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College basketball coach forced to quit job, move to Senegal to finalize daughter's adoption

Former University of Virginia head women's basketball coach Joanne Boyle quit her job to go back to Senegal with her adopted daughter to finalize the adoption. Boyle and her 6-year-old daughter could be in Senegal for months, even years. (Image source: YouTube video screenshot)

A successful college basketball coach was forced to resign last week. Not due to scandal or poor performance, but because she has to return to Senegal with her daughter to finalize the adoption — and she doesn’t know when they’ll be able to return, according to The Washington Post.

What’s the story?

Joanne Boyle was the head coach of the University of Virginia women’s basketball team, which just made the NCAA tournament for the first time since 2010.

After Virginia’s second-round loss to South Carolina on Saturday, Boyle announced her resignation and told her team the surprising reason for her abrupt departure.

She and her 6-year-old daughter Ngoty could be in Senegal for months, even years, as the U.S. government finalizes the adoption amid stricter international adoption rules, skyrocketing fees and indefinite waiting periods.

Uprooting their lives

For Boyle and Ngoty, the move uproots a comfortable and successful life, sending them to a country where nearly one out of every three children dies of chronic malnutrition, and where they don’t have any family or friends.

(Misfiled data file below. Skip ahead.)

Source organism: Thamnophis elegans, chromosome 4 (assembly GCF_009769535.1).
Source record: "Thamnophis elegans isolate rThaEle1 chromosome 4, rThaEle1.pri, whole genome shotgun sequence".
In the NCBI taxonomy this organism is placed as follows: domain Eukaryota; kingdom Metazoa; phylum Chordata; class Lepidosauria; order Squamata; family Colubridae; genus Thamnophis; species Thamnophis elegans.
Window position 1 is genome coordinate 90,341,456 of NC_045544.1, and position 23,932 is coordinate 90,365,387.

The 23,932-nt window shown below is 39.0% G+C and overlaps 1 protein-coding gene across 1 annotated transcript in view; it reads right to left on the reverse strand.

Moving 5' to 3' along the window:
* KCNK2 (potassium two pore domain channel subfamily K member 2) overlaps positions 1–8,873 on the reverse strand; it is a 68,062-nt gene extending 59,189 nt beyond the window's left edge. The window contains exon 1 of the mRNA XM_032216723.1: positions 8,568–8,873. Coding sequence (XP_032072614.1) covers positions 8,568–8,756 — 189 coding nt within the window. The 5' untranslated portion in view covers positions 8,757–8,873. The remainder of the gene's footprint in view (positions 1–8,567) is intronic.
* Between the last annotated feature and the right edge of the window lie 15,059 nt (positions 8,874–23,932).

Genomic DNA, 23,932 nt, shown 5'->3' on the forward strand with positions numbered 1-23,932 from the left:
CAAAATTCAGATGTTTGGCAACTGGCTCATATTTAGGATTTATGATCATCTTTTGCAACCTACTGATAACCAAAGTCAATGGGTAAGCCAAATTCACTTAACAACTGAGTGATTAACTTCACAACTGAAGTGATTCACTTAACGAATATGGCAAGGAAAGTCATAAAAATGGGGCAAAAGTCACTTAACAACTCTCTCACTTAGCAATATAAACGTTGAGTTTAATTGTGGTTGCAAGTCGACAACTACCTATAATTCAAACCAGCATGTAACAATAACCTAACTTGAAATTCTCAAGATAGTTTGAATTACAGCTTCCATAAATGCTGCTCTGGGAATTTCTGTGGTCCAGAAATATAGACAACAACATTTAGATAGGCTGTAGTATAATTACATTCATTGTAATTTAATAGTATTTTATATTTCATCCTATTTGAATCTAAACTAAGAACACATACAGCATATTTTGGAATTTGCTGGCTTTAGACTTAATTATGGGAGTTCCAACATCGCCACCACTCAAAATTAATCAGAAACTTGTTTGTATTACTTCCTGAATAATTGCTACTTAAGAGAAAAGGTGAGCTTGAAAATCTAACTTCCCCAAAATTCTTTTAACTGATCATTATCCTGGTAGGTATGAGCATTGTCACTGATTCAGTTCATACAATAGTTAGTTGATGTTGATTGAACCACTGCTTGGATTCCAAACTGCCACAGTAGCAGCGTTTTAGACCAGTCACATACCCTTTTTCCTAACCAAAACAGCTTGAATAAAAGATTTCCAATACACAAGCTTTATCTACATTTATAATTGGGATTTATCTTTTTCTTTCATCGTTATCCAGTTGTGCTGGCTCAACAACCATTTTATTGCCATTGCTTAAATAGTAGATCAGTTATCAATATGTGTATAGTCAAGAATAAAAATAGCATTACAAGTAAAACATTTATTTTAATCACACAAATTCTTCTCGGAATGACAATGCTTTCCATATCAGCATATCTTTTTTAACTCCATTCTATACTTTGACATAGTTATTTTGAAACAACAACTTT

Boyle resigned from a $700,000 per year job, and Ngoty was attending Charlottesville Day School, where she dances ballet and hip-hop and plays the violin.

“It hit me like a ton of bricks,” Boyle said. “I didn’t fathom that would be a part of this journey.

“She’s 6. Putting her on a plane by herself is not an option,” Boyle said. “Me stepping down from my job was the only option. It’s disruptive, but I’m going to do what I need to do.”

What’s the main issue?

Internationally adopted children usually remain in their home country until they are able to come to the U.S. on a travel document with a path to citizenship.

Boyle, desperate to get Ngoty out of Senegal where she was severely underweight and ill (her orphanage barely had running water, and only offered one meal of rice per day), brought Ngoty to the U.S. on a tourist visa, which has now expired.

Boyle kept Ngoty in the U.S. after the expiration date due to fears of sickness, but said she always planned to return for the final adoption checks.

“The kid’s sick,” Boyle said. “It’s not like you keep taking a sick kid back.”

What now?

Boyle hopes U.S. Citizenship and Immigration Services can grant preliminary approval of her case, which would mean they could be back from Senegal in months instead of years, but so far officials have declined to do that.

Sen. Tim Kaine (D-Va.) has been advocating on their behalf.

“This is her home now,” Kaine said. “The question is, how long will they have to be in Senegal until they can come back to their home?”

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